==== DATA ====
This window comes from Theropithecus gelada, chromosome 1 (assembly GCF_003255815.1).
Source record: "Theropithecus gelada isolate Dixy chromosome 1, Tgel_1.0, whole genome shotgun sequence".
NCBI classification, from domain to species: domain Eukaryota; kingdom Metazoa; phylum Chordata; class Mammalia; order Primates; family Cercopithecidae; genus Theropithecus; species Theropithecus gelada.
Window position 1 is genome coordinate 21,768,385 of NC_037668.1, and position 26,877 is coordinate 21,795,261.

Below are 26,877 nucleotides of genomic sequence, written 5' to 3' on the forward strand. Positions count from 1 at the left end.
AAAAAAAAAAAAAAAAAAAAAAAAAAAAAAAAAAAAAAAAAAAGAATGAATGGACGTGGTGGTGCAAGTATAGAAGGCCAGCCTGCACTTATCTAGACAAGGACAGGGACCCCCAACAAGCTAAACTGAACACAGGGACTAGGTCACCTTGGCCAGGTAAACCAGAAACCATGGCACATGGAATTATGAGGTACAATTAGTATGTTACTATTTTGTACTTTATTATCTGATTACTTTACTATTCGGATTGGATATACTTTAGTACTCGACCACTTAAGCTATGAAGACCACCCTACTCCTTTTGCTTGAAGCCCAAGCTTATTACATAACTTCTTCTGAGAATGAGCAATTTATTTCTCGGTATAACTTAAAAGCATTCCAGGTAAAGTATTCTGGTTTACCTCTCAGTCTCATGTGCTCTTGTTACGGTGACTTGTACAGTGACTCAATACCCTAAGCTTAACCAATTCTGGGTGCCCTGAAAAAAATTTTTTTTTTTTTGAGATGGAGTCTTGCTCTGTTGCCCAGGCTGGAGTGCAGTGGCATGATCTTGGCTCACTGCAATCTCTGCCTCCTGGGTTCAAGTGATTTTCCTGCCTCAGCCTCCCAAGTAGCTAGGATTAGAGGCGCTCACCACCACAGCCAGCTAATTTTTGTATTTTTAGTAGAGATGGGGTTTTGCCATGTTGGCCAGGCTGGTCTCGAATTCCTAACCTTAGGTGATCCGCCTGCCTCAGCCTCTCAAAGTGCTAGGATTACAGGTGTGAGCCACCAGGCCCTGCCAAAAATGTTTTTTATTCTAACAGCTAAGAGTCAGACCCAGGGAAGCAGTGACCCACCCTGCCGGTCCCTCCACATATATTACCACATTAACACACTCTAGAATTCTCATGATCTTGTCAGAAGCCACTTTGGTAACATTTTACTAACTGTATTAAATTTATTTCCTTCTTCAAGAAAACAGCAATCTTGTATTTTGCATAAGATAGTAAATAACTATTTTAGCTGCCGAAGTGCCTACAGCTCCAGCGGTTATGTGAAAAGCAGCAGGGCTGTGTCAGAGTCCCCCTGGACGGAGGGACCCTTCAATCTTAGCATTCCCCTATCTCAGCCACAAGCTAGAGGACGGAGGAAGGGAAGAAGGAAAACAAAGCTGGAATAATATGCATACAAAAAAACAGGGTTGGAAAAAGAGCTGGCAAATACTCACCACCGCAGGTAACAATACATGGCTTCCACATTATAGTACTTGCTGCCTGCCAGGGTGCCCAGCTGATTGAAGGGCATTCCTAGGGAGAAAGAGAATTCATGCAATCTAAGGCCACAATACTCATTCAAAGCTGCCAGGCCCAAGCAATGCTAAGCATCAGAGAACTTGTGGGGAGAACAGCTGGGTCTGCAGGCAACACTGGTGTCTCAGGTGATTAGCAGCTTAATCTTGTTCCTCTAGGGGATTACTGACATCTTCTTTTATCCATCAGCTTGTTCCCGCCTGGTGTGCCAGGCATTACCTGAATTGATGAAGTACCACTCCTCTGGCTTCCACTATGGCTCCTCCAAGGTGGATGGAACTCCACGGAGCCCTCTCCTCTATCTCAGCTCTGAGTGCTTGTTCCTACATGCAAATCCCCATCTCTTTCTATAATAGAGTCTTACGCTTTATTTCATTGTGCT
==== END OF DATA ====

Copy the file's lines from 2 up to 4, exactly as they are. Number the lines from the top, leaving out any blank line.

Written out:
Source record: "Theropithecus gelada isolate Dixy chromosome 1, Tgel_1.0, whole genome shotgun sequence".
NCBI classification, from domain to species: domain Eukaryota; kingdom Metazoa; phylum Chordata; class Mammalia; order Primates; family Cercopithecidae; genus Theropithecus; species Theropithecus gelada.
Window position 1 is genome coordinate 21,768,385 of NC_037668.1, and position 26,877 is coordinate 21,795,261.